“Alright everyone, gird your loins”, announces an employee as all the other staff scatter around in fearful anticipation of the formidable editor-in-chief, Miranda Priestly.
The Devil Wears Prada is one of many examples of narratives depicting female bosses as downright icy. While this seems completely unjustified, studies have shown that both men and women prefer male bosses. Why is this the case?
Turns out Hollywood is not the only factor contributing to the aversion. Women have often said that they feel bullied by female bosses. In fact, these bosses are regarded as “queen bees”. Queen bees are women in authority who mistreat their female subordinates more than their male ones. Although this propagates gender inequality, the Queen Bee Phenomenon itself likely arises from the poor circumstances women face in workplaces.
As a marginalised group in the workplace, women internalise and struggle to cope with the negative stereotypes targeting them. Many women have to compete with other women to succeed in their workplace, thus having to work to differentiate themselves from their female competitors. In an attempt to equalise men and women’s opportunities for career growth, an increasing number of workplaces have been enforcing quotas (i.e. requirements for a minimum number of women in senior managerial positions). While these organisations mean well, the imposed quotas may also cause damage.
In some ways, quotas fuel women’s beliefs that they need to compete with other women for high-ranking positions. The constant competition among women is also prevalent in male-dominated workplaces. This dynamic is known as tokenism, where women ‘begin to view their gender as an impediment’ due to the scarcity of opportunities available to them. Tokenism can subsequently lead to favouritism bias as women become concerned that they will seem biased if they help one another. A study found that women wanted to dissociate themselves from other women and blend in with the men in order to advance in their careers. However, trying to act like men involves many more biases.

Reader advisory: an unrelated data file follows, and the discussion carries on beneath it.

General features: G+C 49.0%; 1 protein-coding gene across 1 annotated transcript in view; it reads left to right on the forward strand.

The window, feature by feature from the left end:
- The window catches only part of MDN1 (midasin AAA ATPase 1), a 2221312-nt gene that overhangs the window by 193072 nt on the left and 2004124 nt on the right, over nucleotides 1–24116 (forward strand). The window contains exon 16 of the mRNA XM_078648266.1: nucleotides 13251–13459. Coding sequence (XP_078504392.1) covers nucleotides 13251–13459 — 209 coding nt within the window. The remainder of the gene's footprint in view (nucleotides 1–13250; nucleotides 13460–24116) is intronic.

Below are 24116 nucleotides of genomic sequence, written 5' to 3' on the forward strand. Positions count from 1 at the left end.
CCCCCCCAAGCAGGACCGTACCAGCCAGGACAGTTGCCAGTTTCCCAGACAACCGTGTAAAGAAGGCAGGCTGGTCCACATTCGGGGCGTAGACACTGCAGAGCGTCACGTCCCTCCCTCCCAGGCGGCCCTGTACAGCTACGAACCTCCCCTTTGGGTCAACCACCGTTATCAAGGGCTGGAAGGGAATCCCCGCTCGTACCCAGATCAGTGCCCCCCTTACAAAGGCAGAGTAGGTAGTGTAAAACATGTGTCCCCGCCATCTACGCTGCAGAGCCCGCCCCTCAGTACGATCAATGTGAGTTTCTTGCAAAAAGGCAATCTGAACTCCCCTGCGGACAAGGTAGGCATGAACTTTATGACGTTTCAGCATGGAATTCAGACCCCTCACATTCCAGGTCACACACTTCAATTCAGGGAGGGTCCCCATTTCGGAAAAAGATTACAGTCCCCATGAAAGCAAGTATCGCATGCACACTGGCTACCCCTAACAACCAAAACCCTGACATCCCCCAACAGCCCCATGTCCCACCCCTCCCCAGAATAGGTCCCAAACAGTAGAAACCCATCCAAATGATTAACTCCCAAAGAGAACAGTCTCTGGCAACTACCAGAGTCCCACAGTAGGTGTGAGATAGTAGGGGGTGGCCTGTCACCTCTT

For instance, male bosses can get away with being “frank”, but women are expected to be team players. Unfortunately, this can also cause workers to respect female bosses less than male ones. As a result, women may treat their employees more harshly, which can lead to the employees thinking less of their boss. Women face a vicious cycle as they try to earn respect from other employees in the workplace, and can encounter barriers whether they to blend in with men or distinguish themselves from their gender.
Simply kneeling down to a female boss and ranting about her behind her back will not solve the problem. The problem runs deeper than a dysfunctional family life explaining a woman’s harsh personality in the workplace. To help women feel less like they have to cut down other women to get noticed, workplaces need to make it easier for women to attain managerial positions. Companies should also hire more women in general to avoid male-dominated workplaces where women feel the need for camouflage.
On a smaller scale, employers and managers making an effort to express female employees’ value to the company can go a long way; women who are more optimistic about their achievements and potential feel less of a need to sabotage other women in order to succeed. Furthermore, one should try to distinguish between a queen bee and a tough boss before deciding to resent their boss. If a male boss did the same thing the female boss did to irk you so, would it still be that much of an issue? You would be surprised how often the answer to that question is ‘no’.